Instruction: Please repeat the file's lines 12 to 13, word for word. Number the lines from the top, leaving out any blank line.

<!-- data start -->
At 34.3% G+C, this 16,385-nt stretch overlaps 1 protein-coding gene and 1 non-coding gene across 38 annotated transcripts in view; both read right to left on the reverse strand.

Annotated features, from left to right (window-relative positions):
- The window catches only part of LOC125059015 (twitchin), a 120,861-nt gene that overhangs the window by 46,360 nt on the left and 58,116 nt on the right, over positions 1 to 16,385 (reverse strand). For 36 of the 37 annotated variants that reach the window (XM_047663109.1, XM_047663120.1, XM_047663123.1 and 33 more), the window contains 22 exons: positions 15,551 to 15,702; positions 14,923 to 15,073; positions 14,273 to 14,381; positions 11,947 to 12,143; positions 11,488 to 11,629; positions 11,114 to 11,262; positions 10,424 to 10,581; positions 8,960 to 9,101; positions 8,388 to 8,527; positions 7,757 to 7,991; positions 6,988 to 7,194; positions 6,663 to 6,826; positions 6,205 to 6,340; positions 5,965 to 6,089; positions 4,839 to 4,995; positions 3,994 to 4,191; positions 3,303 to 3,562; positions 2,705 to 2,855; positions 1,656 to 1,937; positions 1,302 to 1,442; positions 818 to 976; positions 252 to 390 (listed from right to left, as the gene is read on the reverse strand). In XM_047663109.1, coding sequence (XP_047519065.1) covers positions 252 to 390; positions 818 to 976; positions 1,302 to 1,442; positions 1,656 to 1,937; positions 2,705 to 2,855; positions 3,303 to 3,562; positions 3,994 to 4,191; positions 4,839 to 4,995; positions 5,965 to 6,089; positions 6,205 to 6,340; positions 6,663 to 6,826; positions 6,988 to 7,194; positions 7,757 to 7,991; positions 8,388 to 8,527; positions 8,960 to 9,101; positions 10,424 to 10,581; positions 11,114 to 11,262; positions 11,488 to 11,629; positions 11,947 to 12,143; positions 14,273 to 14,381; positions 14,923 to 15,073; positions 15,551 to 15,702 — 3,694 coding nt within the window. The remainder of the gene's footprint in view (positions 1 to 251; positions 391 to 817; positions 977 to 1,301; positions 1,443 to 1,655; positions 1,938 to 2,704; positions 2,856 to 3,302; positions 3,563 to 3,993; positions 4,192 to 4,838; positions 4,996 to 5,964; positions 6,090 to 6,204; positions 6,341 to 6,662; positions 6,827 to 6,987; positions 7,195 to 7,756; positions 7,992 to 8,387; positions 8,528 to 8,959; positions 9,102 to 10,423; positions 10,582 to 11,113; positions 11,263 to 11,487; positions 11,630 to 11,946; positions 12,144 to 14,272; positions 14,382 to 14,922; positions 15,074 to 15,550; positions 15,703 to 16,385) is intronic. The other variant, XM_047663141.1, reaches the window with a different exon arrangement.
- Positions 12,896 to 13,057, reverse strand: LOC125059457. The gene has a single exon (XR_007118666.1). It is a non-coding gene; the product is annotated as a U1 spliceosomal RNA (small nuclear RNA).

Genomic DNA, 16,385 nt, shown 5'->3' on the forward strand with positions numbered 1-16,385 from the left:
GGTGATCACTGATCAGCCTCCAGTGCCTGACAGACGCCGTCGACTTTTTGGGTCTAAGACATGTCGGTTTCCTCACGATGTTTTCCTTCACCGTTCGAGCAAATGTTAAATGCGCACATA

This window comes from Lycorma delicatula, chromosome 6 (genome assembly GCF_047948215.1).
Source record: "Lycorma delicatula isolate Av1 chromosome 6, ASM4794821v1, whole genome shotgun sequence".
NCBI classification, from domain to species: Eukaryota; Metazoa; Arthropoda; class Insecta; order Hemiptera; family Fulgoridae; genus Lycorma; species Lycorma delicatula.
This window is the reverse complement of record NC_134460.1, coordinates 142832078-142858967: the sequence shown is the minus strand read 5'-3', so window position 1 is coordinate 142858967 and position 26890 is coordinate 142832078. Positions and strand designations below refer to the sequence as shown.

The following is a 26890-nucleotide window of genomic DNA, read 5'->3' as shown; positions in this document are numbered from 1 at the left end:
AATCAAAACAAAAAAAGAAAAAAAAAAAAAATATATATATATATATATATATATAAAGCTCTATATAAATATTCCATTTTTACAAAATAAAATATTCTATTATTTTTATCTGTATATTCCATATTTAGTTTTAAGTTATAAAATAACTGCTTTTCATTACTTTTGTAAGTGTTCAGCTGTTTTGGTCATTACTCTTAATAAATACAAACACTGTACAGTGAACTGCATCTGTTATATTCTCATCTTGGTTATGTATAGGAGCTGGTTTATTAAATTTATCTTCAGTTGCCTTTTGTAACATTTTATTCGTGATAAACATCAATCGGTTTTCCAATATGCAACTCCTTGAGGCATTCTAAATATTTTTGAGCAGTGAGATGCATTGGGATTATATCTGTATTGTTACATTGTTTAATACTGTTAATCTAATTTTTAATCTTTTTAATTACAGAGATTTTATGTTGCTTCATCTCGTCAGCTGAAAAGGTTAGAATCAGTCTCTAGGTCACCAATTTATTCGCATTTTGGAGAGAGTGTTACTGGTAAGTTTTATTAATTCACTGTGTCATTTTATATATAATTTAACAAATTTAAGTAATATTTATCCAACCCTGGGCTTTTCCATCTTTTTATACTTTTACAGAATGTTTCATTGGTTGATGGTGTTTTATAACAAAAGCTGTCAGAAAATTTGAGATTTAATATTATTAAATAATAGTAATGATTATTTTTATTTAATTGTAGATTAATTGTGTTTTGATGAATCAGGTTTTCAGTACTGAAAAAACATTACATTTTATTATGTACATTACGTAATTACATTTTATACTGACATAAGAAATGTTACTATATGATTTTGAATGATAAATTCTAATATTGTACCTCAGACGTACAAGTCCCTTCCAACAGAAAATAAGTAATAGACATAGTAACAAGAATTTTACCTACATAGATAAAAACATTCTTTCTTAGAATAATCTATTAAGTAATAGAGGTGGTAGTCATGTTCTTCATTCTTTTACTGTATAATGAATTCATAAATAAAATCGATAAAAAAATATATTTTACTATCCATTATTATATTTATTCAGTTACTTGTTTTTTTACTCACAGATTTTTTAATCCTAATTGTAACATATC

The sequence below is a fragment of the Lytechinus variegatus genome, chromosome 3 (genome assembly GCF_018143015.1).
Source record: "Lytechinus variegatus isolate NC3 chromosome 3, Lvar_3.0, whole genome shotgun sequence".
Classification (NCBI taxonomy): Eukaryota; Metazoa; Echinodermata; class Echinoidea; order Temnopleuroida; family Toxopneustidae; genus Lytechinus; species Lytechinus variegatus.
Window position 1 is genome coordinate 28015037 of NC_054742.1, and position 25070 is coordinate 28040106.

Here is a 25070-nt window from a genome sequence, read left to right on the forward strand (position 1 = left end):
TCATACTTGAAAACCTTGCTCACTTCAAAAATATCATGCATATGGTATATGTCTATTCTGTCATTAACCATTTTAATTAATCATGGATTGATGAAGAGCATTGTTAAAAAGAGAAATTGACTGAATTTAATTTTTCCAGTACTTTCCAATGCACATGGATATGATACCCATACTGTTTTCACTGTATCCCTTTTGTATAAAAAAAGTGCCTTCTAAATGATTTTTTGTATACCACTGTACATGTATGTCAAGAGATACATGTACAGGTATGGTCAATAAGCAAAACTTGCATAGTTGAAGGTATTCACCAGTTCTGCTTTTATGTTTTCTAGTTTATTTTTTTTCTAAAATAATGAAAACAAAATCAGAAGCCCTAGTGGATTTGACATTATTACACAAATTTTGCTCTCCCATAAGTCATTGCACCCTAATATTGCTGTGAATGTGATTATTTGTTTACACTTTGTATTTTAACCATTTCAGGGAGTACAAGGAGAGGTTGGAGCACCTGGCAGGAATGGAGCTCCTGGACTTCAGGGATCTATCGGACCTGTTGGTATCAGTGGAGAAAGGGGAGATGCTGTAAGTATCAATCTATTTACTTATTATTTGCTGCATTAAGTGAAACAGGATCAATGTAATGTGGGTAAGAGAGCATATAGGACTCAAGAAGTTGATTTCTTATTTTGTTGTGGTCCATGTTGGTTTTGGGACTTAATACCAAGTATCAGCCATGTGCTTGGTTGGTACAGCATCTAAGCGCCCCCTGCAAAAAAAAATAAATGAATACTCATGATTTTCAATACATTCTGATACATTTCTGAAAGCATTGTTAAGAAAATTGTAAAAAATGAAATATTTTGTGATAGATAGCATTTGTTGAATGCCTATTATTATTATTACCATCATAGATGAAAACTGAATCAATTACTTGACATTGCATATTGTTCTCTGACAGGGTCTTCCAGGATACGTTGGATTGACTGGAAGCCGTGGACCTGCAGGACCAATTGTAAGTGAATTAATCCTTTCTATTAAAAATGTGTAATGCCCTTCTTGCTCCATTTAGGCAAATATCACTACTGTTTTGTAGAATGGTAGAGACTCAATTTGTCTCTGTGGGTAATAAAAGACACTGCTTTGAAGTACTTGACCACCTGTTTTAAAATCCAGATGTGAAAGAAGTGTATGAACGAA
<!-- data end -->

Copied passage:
AATCAAAACAAAAAAAGAAAAAAAAAAAAAATATATATATATATATATATATATAAAGCTCTATATAAATATTCCATTTTTACAAAATAAAATATTCTATTATTTTTATCTGTATATTCCATATTTAGTTTTAAGTTATAAAATAACTGCTTTTCATTACTTTTGTAAGTGTTCAGCTGTTTTGGTCATTACTCTTAATAAATACAAACACTGTACAGTGAACTGCATCTGTTATATTCTCATCTTGGTTATGTATAGGAGCTGGTTTATTAAATTTATCTTCAGTTGCCTTTTGTAACATTTTATTCGTGATAAACATCAATCGGTTTTCCAATATGCAACTCCTTGAGGCATTCTAAATATTTTTGAGCAGTGAGATGCATTGGGATTATATCTGTATTGTTACATTGTTTAATACTGTTAATCTAATTTTTAATCTTTTTAATTACAGAGATTTTATGTTGCTTCATCTCGTCAGCTGAAAAGGTTAGAATCAGTCTCTAGGTCACCAATTTATTCGCATTTTGGAGAGAGTGTTACTGGTAAGTTTTATTAATTCACTGTGTCATTTTATATATAATTTAACAAATTTAAGTAATATTTATCCAACCCTGGGCTTTTCCATCTTTTTATACTTTTACAGAATGTTTCATTGGTTGATGGTGTTTTATAACAAAAGCTGTCAGAAAATTTGAGATTTAATATTATTAAATAATAGTAATGATTATTTTTATTTAATTGTAGATTAATTGTGTTTTGATGAATCAGGTTTTCAGTACTGAAAAAACATTACATTTTATTATGTACATTACGTAATTACATTTTATACTGACATAAGAAATGTTACTATATGATTTTGAATGATAAATTCTAATATTGTACCTCAGACGTACAAGTCCCTTCCAACAGAAAATAAGTAATAGACATAGTAACAAGAATTTTACCTACATAGATAAAAACATTCTTTCTTAGAATAATCTATTAAGTAATAGAGGTGGTAGTCATGTTCTTCATTCTTTTACTGTATAATGAATTCATAAATAAAATCGATAAAAAAATATATTTTACTATCCATTATTATATTTATTCAGTTACTTGTTTTTTTACTCACAGATTTTTTAATCCTAATTGTAACATATC

The sequence below is a fragment of the Lytechinus variegatus genome, chromosome 3 (genome assembly GCF_018143015.1).